December 13, 2014 • By Dennis Beaver
Santa Maria family law attorney Bob McDermott has a stern warning for anyone planning on doing their own divorce:
“Understand the risks and be aware of your rights and responsibilities. For someone unfamiliar with the law and legal procedure, there is no such thing as a simple divorce.
“The consequences of not knowing what you are doing can be tragic, financially and where children are concerned. Remember, the judge and opposing attorney are not there to help you. The last place you ever want to be is in court and not having any idea of what to do or how to protect yourself,” he cautions.
Common mistakes are costly
“Most people realize that they have a right to at least a portion of money in a bank or savings account. But often, retirement, pension accounts or life insurance are not even thought of, and steps are not taken which preserve your rights to those funds. Fail to protect yourself and years down the road money you thought would be yours goes to someone else.
“Support and custody issues are another trap for uninformed, resulting in a rip off of one parent where the parties agree that the court will not order the payment of child support since both have similar earnings and will share custody on a 50/50 basis.
“Soon it’s clear that one parent scammed the other, keeping the kids much less than 50 percent of the time, and, with no order of support, doesn’t have to pay a cent. This requires going back to court, requesting a modification, which you might not get.
Risks of being ruled against by just sitting there
“It is in a courtroom where the pro per is really at a disadvantage, beginning with not bringing necessary financial documents, such as bank statements, pay stubs, W-2 forms, profit and loss, tax information and so on.
“You may think that the affair or fact that your ex has a new romantic interest is important, but the judge doesn’t care, so don’t go there,” McDermott underscores.
“Next, few know how to conduct an examination of witnesses, if any are called. They just do not know what they are doing and rely on the court to tell them–which rarely happens– as the judge cannot be seen as showing bias. Often, a pro per who does not know what to do just sits there, failing to put on their case and are ruled against.
Approach a divorce from a business standpoint
“It’s best to approach a divorce from a business standpoint, for that’s all that is left. The relationship is over. He doesn’t want to be married to her, or she doesn’t want to be married to him, so let’s get a realistic view of the property, a handle on income to set or not set support, and simply move on with your life,” he strongly advises.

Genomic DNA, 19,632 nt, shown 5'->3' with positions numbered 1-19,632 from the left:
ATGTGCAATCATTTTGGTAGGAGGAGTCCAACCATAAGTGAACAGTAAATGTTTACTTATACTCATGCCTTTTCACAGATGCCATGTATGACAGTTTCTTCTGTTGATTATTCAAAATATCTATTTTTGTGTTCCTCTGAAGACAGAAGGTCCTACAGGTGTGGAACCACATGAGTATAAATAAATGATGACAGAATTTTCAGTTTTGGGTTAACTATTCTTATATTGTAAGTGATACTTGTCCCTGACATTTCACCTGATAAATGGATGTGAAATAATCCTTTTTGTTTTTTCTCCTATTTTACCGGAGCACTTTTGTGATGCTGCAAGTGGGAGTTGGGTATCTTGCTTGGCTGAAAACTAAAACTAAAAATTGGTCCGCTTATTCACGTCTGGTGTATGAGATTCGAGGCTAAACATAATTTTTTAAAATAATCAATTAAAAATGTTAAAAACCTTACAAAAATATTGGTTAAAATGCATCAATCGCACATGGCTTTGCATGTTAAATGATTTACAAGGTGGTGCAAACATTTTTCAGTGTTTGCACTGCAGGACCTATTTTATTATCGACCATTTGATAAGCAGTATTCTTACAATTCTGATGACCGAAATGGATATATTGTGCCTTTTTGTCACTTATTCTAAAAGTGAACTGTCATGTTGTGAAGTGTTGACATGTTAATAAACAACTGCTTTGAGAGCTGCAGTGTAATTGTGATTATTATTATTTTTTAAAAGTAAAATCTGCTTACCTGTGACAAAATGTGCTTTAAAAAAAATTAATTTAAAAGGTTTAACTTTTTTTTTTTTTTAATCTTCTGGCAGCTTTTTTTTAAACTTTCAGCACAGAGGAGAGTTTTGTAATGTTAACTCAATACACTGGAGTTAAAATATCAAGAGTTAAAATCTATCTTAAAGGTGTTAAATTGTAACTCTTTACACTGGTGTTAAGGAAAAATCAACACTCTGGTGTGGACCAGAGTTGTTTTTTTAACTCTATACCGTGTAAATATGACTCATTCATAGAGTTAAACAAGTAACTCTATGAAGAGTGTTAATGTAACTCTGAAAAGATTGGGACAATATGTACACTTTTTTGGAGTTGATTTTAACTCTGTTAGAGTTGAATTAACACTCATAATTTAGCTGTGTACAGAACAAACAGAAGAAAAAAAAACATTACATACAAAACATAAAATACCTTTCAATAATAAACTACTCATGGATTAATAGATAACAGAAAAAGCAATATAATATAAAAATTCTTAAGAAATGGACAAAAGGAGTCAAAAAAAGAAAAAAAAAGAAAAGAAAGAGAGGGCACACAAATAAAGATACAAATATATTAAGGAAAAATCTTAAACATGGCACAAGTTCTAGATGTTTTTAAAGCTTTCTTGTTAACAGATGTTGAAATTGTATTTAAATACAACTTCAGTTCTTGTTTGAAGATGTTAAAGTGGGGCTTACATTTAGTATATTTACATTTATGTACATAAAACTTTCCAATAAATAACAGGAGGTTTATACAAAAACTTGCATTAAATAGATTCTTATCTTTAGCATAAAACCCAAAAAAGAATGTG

“But often, one party won’t and is stewing over the fact that the other now has a new love interest. Sometimes the new boyfriend or girlfriend is getting in the middle of custody and visitation issues and telling the parent ‘You shouldn’t let your ex do this or that.’ They are often a big source of the problem.
“Most lawyers want to resolve these cases out of court, so if your spouse is represented, do not be afraid to call their attorney and go in and meet. You may hear some things you do not like, but negotiating a settlement is a two way process. And do not storm out of the office. Understand this is a realm you do not understand and have likely been told absolutely incorrect information by certain people.
View the lawyer as part of the solution
“Family law is emotionally charged, at times, dangerously so. Often both sides will not agree to something, even knowing the lawyer’s advice is correct, but refuse to follow it because they are angry and want to hurt each other, running up the bill, and making things tough for each other. They don’t care about what is right, or wrong or what we advise, proving an old saying correct:
In divorce you see good people at their worst. In criminal law, it’s bad people at their best.
“Finally,” McDermott points out, “Family law can be one of the most unpredictable in terms of how long things will take, or what it will cost. If the case seems complex going in, it is normal for a lawyer to request an adequate retainer.”
To that, we add a fact of financial life: Facing brain surgery, it’s a good idea to have paid your doctor. You may like vegetables but don’t want to become one.
Dennis Beaver practices law in Bakersfield and enjoys hearing from his readers. Contact Dennis Beaver.